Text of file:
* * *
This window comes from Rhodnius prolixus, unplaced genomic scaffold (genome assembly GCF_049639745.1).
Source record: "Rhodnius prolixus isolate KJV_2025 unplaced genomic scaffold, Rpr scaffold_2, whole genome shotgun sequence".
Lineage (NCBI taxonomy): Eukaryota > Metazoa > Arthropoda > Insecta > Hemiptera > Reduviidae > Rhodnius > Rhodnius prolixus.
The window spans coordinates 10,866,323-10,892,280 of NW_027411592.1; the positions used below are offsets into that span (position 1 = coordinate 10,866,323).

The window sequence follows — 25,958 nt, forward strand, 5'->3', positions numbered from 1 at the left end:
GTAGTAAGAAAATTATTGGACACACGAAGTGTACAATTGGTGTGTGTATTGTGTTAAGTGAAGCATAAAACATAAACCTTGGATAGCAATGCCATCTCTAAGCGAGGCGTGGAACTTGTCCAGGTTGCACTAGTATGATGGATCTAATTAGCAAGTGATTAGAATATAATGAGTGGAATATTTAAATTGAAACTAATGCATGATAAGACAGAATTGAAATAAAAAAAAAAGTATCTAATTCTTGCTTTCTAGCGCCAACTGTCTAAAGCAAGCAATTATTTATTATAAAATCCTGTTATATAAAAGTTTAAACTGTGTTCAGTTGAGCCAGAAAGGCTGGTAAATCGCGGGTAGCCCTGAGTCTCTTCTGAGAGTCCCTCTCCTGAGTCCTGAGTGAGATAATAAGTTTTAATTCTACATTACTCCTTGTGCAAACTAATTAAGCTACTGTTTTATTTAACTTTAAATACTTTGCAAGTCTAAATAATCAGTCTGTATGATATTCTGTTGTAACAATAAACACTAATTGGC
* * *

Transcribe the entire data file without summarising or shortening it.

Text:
This window comes from Rhodnius prolixus, unplaced genomic scaffold (genome assembly GCF_049639745.1).
Source record: "Rhodnius prolixus isolate KJV_2025 unplaced genomic scaffold, Rpr scaffold_2, whole genome shotgun sequence".
Lineage (NCBI taxonomy): Eukaryota > Metazoa > Arthropoda > Insecta > Hemiptera > Reduviidae > Rhodnius > Rhodnius prolixus.
The window spans coordinates 10,866,323-10,892,280 of NW_027411592.1; the positions used below are offsets into that span (position 1 = coordinate 10,866,323).

The window sequence follows — 25,958 nt, forward strand, 5'->3', positions numbered from 1 at the left end:
GTAGTAAGAAAATTATTGGACACACGAAGTGTACAATTGGTGTGTGTATTGTGTTAAGTGAAGCATAAAACATAAACCTTGGATAGCAATGCCATCTCTAAGCGAGGCGTGGAACTTGTCCAGGTTGCACTAGTATGATGGATCTAATTAGCAAGTGATTAGAATATAATGAGTGGAATATTTAAATTGAAACTAATGCATGATAAGACAGAATTGAAATAAAAAAAAAAGTATCTAATTCTTGCTTTCTAGCGCCAACTGTCTAAAGCAAGCAATTATTTATTATAAAATCCTGTTATATAAAAGTTTAAACTGTGTTCAGTTGAGCCAGAAAGGCTGGTAAATCGCGGGTAGCCCTGAGTCTCTTCTGAGAGTCCCTCTCCTGAGTCCTGAGTGAGATAATAAGTTTTAATTCTACATTACTCCTTGTGCAAACTAATTAAGCTACTGTTTTATTTAACTTTAAATACTTTGCAAGTCTAAATAATCAGTCTGTATGATATTCTGTTGTAACAATAAACACTAATTGGC